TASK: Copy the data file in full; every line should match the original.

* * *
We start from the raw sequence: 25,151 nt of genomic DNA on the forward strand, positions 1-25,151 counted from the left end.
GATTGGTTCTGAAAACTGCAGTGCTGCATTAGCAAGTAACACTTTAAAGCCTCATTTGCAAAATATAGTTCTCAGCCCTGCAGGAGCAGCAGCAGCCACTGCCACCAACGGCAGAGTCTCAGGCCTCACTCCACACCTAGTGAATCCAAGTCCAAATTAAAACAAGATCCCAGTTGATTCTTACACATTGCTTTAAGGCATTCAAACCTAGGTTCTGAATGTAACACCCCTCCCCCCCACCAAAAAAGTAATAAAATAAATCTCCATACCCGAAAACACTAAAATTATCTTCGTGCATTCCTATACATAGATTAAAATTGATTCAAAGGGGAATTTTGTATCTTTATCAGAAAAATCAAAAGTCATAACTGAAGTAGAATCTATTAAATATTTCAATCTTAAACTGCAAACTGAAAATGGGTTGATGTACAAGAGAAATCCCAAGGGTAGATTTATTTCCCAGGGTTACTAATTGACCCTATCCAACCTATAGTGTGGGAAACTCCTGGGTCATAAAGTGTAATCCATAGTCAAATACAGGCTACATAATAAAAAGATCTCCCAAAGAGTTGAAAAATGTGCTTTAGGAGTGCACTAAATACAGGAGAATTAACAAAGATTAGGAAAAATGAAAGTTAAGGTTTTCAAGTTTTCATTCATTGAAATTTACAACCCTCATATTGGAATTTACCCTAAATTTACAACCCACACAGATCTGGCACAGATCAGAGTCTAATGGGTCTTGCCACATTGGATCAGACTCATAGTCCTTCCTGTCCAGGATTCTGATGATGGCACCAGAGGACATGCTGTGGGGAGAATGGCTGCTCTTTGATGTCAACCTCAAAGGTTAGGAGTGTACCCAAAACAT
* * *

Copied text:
We start from the raw sequence: 25,151 nt of genomic DNA on the forward strand, positions 1-25,151 counted from the left end.
GATTGGTTCTGAAAACTGCAGTGCTGCATTAGCAAGTAACACTTTAAAGCCTCATTTGCAAAATATAGTTCTCAGCCCTGCAGGAGCAGCAGCAGCCACTGCCACCAACGGCAGAGTCTCAGGCCTCACTCCACACCTAGTGAATCCAAGTCCAAATTAAAACAAGATCCCAGTTGATTCTTACACATTGCTTTAAGGCATTCAAACCTAGGTTCTGAATGTAACACCCCTCCCCCCCACCAAAAAAGTAATAAAATAAATCTCCATACCCGAAAACACTAAAATTATCTTCGTGCATTCCTATACATAGATTAAAATTGATTCAAAGGGGAATTTTGTATCTTTATCAGAAAAATCAAAAGTCATAACTGAAGTAGAATCTATTAAATATTTCAATCTTAAACTGCAAACTGAAAATGGGTTGATGTACAAGAGAAATCCCAAGGGTAGATTTATTTCCCAGGGTTACTAATTGACCCTATCCAACCTATAGTGTGGGAAACTCCTGGGTCATAAAGTGTAATCCATAGTCAAATACAGGCTACATAATAAAAAGATCTCCCAAAGAGTTGAAAAATGTGCTTTAGGAGTGCACTAAATACAGGAGAATTAACAAAGATTAGGAAAAATGAAAGTTAAGGTTTTCAAGTTTTCATTCATTGAAATTTACAACCCTCATATTGGAATTTACCCTAAATTTACAACCCACACAGATCTGGCACAGATCAGAGTCTAATGGGTCTTGCCACATTGGATCAGACTCATAGTCCTTCCTGTCCAGGATTCTGATGATGGCACCAGAGGACATGCTGTGGGGAGAATGGCTGCTCTTTGATGTCAACCTCAAAGGTTAGGAGTGTACCCAAAACAT